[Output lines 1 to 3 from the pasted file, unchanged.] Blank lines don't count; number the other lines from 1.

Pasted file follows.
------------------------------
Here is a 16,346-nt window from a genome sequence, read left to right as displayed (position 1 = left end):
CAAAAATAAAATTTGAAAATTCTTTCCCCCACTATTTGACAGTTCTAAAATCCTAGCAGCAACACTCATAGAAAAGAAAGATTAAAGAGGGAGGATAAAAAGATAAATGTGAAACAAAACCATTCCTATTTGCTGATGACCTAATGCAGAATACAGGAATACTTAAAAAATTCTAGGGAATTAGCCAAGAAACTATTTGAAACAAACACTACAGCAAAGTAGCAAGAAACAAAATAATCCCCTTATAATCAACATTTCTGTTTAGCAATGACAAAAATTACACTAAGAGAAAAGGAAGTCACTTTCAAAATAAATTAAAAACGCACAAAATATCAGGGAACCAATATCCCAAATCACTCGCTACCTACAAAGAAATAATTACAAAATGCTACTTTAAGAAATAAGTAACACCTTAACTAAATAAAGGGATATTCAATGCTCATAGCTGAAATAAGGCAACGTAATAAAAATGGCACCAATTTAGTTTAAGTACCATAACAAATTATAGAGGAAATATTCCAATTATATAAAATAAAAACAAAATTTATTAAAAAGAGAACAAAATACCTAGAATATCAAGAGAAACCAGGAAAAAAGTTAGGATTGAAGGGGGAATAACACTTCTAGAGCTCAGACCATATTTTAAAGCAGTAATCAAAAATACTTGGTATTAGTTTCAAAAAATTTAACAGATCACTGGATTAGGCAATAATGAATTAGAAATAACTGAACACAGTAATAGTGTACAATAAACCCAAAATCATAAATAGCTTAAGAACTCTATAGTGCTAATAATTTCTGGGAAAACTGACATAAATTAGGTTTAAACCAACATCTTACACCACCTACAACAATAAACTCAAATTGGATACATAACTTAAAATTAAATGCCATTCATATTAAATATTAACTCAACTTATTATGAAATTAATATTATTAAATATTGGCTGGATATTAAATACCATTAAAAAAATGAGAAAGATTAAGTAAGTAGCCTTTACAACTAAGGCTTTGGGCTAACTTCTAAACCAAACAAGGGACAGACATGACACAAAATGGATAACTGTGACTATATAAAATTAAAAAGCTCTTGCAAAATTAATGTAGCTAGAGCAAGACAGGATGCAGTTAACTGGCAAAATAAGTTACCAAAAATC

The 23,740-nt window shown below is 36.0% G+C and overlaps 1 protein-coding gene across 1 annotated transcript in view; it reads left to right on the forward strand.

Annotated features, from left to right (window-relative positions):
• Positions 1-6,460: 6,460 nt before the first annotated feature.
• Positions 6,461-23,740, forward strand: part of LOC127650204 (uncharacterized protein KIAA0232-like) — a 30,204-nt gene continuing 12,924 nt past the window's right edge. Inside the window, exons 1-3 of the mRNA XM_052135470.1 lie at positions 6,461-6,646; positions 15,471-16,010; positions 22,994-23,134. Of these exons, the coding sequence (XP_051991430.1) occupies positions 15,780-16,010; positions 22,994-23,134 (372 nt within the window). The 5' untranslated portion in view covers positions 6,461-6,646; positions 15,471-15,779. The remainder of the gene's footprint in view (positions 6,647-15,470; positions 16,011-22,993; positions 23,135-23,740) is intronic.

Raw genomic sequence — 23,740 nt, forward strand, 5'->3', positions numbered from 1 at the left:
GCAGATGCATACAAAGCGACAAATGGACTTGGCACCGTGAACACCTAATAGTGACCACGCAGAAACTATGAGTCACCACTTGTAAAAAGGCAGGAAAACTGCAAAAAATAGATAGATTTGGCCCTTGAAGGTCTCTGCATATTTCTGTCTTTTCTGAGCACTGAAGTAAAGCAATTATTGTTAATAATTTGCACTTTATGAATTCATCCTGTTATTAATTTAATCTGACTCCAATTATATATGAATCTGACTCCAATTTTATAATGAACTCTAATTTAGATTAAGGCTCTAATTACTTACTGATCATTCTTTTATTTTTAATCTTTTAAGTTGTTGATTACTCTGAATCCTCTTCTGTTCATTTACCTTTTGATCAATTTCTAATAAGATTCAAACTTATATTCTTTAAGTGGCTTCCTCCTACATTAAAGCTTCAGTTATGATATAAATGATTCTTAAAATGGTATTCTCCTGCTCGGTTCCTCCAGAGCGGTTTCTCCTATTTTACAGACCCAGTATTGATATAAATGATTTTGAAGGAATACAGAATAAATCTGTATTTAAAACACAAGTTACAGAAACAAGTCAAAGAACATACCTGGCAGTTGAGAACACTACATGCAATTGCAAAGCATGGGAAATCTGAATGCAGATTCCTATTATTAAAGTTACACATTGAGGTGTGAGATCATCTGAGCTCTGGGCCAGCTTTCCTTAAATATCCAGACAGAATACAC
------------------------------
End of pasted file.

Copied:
Here is a 16,346-nt window from a genome sequence, read left to right as displayed (position 1 = left end):
CAAAAATAAAATTTGAAAATTCTTTCCCCCACTATTTGACAGTTCTAAAATCCTAGCAGCAACACTCATAGAAAAGAAAGATTAAAGAGGGAGGATAAAAAGATAAATGTGAAACAAAACCATTCCTATTTGCTGATGACCTAATGCAGAATACAGGAATACTTAAAAAATTCTAGGGAATTAGCCAAGAAACTATTTGAAACAAACACTACAGCAAAGTAGCAAGAAACAAAATAATCCCCTTATAATCAACATTTCTGTTTAGCAATGACAAAAATTACACTAAGAGAAAAGGAAGTCACTTTCAAAATAAATTAAAAACGCACAAAATATCAGGGAACCAATATCCCAAATCACTCGCTACCTACAAAGAAATAATTACAAAATGCTACTTTAAGAAATAAGTAACACCTTAACTAAATAAAGGGATATTCAATGCTCATAGCTGAAATAAGGCAACGTAATAAAAATGGCACCAATTTAGTTTAAGTACCATAACAAATTATAGAGGAAATATTCCAATTATATAAAATAAAAACAAAATTTATTAAAAAGAGAACAAAATACCTAGAATATCAAGAGAAACCAGGAAAAAAGTTAGGATTGAAGGGGGAATAACACTTCTAGAGCTCAGACCATATTTTAAAGCAGTAATCAAAAATACTTGGTATTAGTTTCAAAAAATTTAACAGATCACTGGATTAGGCAATAATGAATTAGAAATAACTGAACACAGTAATAGTGTACAATAAACCCAAAATCATAAATAGCTTAAGAACTCTATAGTGCTAATAATTTCTGGGAAAACTGACATAAATTAGGTTTAAACCAACATCTTACACCACCTACAACAATAAACTCAAATTGGATACATAACTTAAAATTAAATGCCATTCATATTAAATATTAACTCAACTTATTATGAAATTAATATTATTAAATATTGGCTGGATATTAAATACCATTAAAAAAATGAGAAAGATTAAGTAAGTAGCCTTTACAACTAAGGCTTTGGGCTAACTTCTAAACCAAACAAGGGACAGACATGACACAAAATGGATAACTGTGACTATATAAAATTAAAAAGCTCTTGCAAAATTAATGTAGCTAGAGCAAGACAGGATGCAGTTAACTGGCAAAATAAGTTACCAAAAATC

The 23,740-nt window shown below is 36.0% G+C and overlaps 1 protein-coding gene across 1 annotated transcript in view; it reads left to right on the forward strand.